This is one Mean Old Lady!

This is one Mean Old Lady!
Self-portrait: 'Quilter on Fire'

Tuesday, May 15, 2012

'Secret Garden'

I belong to a large quilt guild called QUEST, which meets monthly in Little Rock at the main library.  This guild brings in teachers and speakers--some internationally known--and is educational and inspiring to me as a quilter.  
          Each year the guild poses 'challenges' for the members.  One such was entitled 'Your Secret Garden'--this time with no specifications as to size, technique, fabric; the challenge pieces were due in February at our annual English Tea, but since we were snowed out, the tea was finally held on May 14th.

One of my personal rules is that I must try a new-to-me technique with each quilt.  For this project I decided to do a reverse applique piece--a small one.  In reverse applique, one cuts away a top layer to expose other fabrics underneath.  I put a design down on drawing paper with an eye to gentle curves and easy-to-manages shapes; the drawing also included a continuous 'frame' around the outer edges.  I traced the sections onto pellon with notes about what colors I wanted where, and went about creating the underneath layer--some sections were pieced; others were a single fabric.  Then I cut away parts of the drawing in order to use it as a template to mark the top  layer, which I decided would be one piece of black print fabric. 

Cutting away sections in order to create template
 I had to wrap my mind around leaving a seam allowance that would be turned under (on top of the exposed lower layer
which was 'composed' of different fabrics.)
Some steps were more tedious than others. 

The upper layer is basted onto the 'composed fabric' with pins.
The marked top layer is basted onto the under-layer with pins; the shapes are carefully cut away and the curves are clipped to allow the edge to be turned back.  (Instead of 'applying' a piece of fabric on top of a background, in reverse applique one is cutting away the top fabric to expose what's underneath.)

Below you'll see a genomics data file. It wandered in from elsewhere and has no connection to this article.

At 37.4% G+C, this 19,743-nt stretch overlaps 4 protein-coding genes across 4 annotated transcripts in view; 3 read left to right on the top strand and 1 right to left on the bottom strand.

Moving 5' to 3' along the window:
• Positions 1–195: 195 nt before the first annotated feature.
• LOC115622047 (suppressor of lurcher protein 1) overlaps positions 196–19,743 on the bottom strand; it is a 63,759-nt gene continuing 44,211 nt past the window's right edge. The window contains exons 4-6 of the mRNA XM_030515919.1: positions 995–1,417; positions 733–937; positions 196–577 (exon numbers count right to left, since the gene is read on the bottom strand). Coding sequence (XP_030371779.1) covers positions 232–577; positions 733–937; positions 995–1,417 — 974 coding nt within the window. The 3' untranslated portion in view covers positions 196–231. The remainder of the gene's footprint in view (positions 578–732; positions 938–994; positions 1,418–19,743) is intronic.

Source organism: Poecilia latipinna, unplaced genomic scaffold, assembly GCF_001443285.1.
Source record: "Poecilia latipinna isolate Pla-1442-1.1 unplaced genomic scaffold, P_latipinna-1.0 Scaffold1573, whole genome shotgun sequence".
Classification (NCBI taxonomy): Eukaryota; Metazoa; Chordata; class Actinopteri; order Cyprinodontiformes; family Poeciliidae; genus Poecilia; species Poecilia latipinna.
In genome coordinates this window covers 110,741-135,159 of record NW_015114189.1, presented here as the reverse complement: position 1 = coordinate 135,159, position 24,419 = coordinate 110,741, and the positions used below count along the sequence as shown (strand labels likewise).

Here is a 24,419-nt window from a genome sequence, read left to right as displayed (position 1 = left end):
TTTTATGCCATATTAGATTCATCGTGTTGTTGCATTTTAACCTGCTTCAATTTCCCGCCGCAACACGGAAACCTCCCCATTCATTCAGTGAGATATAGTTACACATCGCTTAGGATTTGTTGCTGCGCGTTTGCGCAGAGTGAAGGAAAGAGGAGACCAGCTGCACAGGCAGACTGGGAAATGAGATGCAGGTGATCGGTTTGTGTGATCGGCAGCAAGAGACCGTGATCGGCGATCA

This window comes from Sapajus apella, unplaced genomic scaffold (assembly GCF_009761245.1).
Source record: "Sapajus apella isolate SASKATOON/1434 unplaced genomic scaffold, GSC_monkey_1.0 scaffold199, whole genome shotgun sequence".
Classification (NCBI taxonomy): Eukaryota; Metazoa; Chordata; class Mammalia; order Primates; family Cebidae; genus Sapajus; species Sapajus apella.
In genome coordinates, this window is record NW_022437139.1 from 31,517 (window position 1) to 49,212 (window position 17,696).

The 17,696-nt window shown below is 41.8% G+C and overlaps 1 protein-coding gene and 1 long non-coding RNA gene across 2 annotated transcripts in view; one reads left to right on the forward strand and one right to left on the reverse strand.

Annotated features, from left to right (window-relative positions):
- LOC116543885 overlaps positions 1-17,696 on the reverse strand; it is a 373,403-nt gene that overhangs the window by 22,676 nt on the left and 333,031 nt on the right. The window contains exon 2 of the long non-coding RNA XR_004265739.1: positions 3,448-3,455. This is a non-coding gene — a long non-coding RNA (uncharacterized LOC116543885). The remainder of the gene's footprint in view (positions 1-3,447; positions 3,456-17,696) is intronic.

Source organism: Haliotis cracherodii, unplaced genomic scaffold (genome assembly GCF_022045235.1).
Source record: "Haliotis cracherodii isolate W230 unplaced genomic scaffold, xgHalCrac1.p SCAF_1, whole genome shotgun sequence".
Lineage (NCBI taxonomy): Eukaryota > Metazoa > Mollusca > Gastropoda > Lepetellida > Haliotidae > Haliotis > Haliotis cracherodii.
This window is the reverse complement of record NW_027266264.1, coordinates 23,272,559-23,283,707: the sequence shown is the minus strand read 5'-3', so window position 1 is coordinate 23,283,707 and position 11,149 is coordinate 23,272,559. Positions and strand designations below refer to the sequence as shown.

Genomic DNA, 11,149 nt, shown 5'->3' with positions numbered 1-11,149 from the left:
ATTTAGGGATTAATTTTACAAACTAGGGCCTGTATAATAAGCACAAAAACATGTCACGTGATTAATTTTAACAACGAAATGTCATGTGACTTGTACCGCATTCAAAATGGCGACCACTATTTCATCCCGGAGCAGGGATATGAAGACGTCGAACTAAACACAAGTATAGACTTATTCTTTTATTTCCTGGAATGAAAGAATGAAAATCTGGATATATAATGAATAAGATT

Below is a closer look at this process.
Pins, gluestick, whatever it takes to turn back the raw edge.

Does this remind you of a 'crayon sgraffito' technique from childhood?
Once the raw edges are turned under, I used 'invisible' polyester thread and a tiny zigzag stitch around the edge to complete each shape.  Slowly. 

The thick quilt top was layered with batting and backing and quilted with 'invisible' thread, bound, and then hung in a unique way.
And here is the finished piece:

'Secret Garden' 2012

And some details:
 In deciding to use a branch-and-vine to hang the piece, I complicated my life more than intended; making a vine isn't that easy.  (Hats off to Mother Nature!)

I should have entitled this, 'Every garden needs a snake.' 


  1. I had a lot of trouble with Blogger--and can't seem to get the big spaces out of the post. I apologize to my tens of readers.

  2. Well, spaces in the post or not that quilt is completely gorgeous! That does remid me of the crayon technique, which I think was always one of my favorites, even if I didn't seem to draw much.

    Kudos to you! I hope it was a big hit at the meeting.

  3. Absolutely gorgeous! When you look at the whole thing from a distance it looks like a stained glass window. Where will you hang it? Besides sgraffito, it also reminds me of the Panamanian molas.

  4. This is one of the prettiest pieces I have ever seen! I can't believe you have such creativity and patience. :) Thank you for showing us how you did such a wonderful thing!

  5. Dang. I have seen it in person and I am newly impressed. I would have loved to see the beneath fabric before you covered it up.

  6. I really, really, REALLY love that quilt :)


Rose 'Crepuscular'

Asparagus bed--post harvest

Lake Conway Mutti und Kinder